• FIG. 4 depicts process 400 in accordance with embodiments of the present disclosure. In one embodiment, resource monitor 402 monitors at least one of a number of resources (e.g., communication, agent or customer processing resources, and data storage resources). It should be appreciated that other resources may be monitored as well as specific types of resources (e.g., French speaking agent utilization, access to historic data storage, bandwidth for high-definition video, etc.). In one embodiment, resource monitor 402 monitors communication and/or connectivity resources 404, agent resources 406, and data storage resources 408. In other embodiments other resources and/or resource types are monitored.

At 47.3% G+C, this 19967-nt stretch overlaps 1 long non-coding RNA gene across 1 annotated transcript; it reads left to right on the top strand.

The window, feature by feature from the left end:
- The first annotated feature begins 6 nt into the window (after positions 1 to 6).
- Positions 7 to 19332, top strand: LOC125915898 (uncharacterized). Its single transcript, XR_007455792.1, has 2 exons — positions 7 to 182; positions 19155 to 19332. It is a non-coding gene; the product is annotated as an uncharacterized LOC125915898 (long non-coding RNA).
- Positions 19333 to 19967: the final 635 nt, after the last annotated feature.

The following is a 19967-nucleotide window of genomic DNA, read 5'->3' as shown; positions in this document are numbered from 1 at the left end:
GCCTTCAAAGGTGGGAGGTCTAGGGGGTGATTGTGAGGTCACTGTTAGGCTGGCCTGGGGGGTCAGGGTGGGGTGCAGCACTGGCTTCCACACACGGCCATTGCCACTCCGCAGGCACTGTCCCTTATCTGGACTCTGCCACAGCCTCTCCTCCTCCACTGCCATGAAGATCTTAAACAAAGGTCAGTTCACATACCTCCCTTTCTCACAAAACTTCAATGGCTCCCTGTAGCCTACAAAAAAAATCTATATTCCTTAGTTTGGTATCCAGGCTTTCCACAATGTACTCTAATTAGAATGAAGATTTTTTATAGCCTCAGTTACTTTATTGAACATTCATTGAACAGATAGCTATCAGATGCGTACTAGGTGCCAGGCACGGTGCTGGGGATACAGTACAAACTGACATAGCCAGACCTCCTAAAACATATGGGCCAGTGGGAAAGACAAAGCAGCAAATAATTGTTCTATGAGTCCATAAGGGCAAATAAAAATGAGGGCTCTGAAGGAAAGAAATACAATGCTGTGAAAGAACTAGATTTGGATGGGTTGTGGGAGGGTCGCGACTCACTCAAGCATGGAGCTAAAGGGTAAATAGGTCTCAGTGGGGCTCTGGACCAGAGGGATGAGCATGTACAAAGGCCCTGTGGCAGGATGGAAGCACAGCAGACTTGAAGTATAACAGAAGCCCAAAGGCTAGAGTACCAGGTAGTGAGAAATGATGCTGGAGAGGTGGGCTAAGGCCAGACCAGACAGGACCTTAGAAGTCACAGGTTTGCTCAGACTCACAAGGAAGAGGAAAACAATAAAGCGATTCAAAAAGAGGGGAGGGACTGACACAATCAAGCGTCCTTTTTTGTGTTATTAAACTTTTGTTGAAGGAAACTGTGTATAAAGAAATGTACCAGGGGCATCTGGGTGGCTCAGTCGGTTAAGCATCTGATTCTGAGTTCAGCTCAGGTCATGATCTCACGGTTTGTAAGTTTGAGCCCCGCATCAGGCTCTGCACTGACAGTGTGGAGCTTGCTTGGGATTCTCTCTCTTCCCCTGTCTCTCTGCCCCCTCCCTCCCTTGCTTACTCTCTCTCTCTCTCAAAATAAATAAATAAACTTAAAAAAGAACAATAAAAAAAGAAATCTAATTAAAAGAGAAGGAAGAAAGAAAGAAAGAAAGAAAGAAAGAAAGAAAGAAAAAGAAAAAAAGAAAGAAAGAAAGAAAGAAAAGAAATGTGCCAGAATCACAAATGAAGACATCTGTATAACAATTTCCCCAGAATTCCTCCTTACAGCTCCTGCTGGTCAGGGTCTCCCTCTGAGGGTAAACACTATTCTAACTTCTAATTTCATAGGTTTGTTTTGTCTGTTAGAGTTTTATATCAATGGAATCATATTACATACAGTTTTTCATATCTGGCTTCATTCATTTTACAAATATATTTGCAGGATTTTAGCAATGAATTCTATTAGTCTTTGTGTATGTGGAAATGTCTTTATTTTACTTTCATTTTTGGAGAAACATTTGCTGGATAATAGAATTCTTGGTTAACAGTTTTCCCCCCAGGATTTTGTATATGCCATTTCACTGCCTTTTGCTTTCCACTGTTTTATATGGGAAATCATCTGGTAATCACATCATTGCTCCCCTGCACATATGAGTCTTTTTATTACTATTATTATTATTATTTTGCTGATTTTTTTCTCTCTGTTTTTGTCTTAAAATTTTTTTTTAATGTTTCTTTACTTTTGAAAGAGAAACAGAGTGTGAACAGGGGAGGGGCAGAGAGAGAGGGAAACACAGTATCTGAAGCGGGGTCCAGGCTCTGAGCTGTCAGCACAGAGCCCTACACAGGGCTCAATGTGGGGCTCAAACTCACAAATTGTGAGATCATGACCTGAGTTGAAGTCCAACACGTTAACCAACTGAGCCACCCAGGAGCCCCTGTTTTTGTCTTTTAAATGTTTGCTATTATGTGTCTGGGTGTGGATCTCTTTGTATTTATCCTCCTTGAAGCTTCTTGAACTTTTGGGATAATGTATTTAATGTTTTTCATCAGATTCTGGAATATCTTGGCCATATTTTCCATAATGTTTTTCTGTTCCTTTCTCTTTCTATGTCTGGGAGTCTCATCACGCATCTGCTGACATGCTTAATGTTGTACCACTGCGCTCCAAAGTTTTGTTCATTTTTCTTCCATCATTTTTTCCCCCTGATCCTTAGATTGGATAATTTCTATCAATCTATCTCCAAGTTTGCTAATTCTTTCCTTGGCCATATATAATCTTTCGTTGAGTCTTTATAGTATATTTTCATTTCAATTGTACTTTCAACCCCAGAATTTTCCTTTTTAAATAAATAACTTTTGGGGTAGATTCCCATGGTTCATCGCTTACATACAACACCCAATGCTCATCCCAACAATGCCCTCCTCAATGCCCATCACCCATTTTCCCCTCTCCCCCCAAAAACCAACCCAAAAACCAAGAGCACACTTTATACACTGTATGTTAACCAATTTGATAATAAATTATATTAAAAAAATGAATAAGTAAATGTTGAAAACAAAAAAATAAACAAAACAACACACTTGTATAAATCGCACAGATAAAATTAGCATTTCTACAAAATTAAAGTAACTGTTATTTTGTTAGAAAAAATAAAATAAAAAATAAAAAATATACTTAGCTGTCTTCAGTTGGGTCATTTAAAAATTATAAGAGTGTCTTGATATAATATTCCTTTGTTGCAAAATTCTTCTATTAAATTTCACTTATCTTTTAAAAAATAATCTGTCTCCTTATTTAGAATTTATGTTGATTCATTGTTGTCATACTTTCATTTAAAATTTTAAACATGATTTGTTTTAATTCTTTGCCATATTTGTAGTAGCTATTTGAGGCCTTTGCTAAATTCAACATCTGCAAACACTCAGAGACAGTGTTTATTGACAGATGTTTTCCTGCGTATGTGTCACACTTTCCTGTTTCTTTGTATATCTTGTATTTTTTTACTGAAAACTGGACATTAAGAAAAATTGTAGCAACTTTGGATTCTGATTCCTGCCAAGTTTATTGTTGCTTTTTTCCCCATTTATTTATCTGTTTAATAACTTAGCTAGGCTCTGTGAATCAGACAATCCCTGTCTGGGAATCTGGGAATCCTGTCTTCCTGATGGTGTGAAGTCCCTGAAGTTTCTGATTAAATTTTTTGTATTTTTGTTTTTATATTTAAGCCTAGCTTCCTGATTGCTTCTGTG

• In a first embodiment, block 404 of resource monitor 402 monitors bandwidth, communications, and/or connectivity resources. Block 404 may comprise internal networks, components, systems, endpoints, etc. and/or external systems and components (e.g., internet, telephone network, etc.). For example, an Internet service provider (ISP) providing communication services may experience a partial or total outage whereby communication via telephone networks (e.g., PSTN) is the only or primary means of communication between a customer and a contact center. Block 404 indicates a communication resource is overutilized. Overutilization may be relative based on a current state. In another embodiment, overutilization is an availability or capacity. An outage of a component or system is an overutilization when such components or systems are likely interfering with normal operations. For example, a complete outage of PSTN connectivity would be an overutilization, for resource monitoring purposes, even if the PSTN was currently unable to handle a single call. Accordingly, block 410 may prioritize low bandwidth channels to reduce the bandwidth, communication, and/or connectivity utilization of block 404. For example, call-back channels may be prioritized above live agent communications, text communications may be prioritized above voice or video, etc.